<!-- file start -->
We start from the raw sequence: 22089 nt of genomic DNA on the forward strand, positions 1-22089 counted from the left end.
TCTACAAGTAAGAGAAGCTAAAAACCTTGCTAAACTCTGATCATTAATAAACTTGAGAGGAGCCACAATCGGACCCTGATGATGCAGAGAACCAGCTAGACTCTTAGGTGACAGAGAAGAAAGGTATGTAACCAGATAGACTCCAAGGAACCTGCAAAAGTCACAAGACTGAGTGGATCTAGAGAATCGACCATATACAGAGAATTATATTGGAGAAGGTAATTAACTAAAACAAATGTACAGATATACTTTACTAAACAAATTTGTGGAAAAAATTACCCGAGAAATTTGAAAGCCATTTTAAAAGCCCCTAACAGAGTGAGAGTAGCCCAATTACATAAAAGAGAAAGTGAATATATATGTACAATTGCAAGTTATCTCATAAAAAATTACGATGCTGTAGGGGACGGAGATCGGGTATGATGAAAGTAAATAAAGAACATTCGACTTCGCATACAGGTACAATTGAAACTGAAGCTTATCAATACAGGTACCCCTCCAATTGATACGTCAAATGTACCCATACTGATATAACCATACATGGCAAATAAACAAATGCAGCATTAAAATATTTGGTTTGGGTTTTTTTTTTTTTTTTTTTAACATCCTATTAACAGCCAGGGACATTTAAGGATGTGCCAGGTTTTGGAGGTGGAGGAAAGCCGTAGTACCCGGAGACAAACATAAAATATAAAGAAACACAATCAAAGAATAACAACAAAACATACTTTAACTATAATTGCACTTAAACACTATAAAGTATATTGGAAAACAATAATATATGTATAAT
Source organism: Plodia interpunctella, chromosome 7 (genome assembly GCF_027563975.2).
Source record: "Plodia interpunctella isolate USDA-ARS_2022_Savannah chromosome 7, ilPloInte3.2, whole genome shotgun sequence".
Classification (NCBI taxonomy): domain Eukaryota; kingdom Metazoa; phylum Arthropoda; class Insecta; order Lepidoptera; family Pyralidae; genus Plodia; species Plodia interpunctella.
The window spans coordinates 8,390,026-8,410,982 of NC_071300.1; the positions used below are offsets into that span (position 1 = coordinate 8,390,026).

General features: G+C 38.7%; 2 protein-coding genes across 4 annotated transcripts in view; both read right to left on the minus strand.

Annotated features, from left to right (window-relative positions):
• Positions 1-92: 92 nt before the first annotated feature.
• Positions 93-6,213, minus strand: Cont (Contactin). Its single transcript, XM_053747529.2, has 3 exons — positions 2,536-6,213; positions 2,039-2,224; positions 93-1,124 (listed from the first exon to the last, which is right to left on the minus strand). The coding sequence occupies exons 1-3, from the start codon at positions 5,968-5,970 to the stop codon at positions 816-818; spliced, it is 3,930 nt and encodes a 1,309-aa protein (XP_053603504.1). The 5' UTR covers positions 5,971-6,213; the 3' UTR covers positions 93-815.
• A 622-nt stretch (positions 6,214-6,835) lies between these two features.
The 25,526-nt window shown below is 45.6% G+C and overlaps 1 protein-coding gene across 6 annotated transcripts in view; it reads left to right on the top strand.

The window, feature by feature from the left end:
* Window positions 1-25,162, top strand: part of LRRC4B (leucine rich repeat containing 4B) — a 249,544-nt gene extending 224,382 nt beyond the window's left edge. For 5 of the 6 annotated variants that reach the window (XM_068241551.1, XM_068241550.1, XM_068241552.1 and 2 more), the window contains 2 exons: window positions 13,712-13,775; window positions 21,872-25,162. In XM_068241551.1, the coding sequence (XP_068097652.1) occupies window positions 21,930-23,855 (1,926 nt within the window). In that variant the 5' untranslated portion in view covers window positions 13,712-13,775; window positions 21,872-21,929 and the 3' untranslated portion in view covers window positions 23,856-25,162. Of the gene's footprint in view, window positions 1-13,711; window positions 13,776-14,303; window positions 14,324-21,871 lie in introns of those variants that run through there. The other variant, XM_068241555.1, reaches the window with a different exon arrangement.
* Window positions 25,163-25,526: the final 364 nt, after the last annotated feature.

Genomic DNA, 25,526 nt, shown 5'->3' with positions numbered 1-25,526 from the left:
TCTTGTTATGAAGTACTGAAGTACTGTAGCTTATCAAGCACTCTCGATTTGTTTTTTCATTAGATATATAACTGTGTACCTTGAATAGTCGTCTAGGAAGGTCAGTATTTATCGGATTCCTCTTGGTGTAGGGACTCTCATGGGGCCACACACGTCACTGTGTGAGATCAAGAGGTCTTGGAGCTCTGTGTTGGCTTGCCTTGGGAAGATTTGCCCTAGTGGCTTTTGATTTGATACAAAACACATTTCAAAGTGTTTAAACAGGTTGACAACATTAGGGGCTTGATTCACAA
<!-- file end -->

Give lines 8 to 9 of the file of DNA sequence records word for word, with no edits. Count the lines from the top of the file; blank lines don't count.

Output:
Annotated features, from left to right (window-relative positions):
• Positions 1-92: 92 nt before the first annotated feature.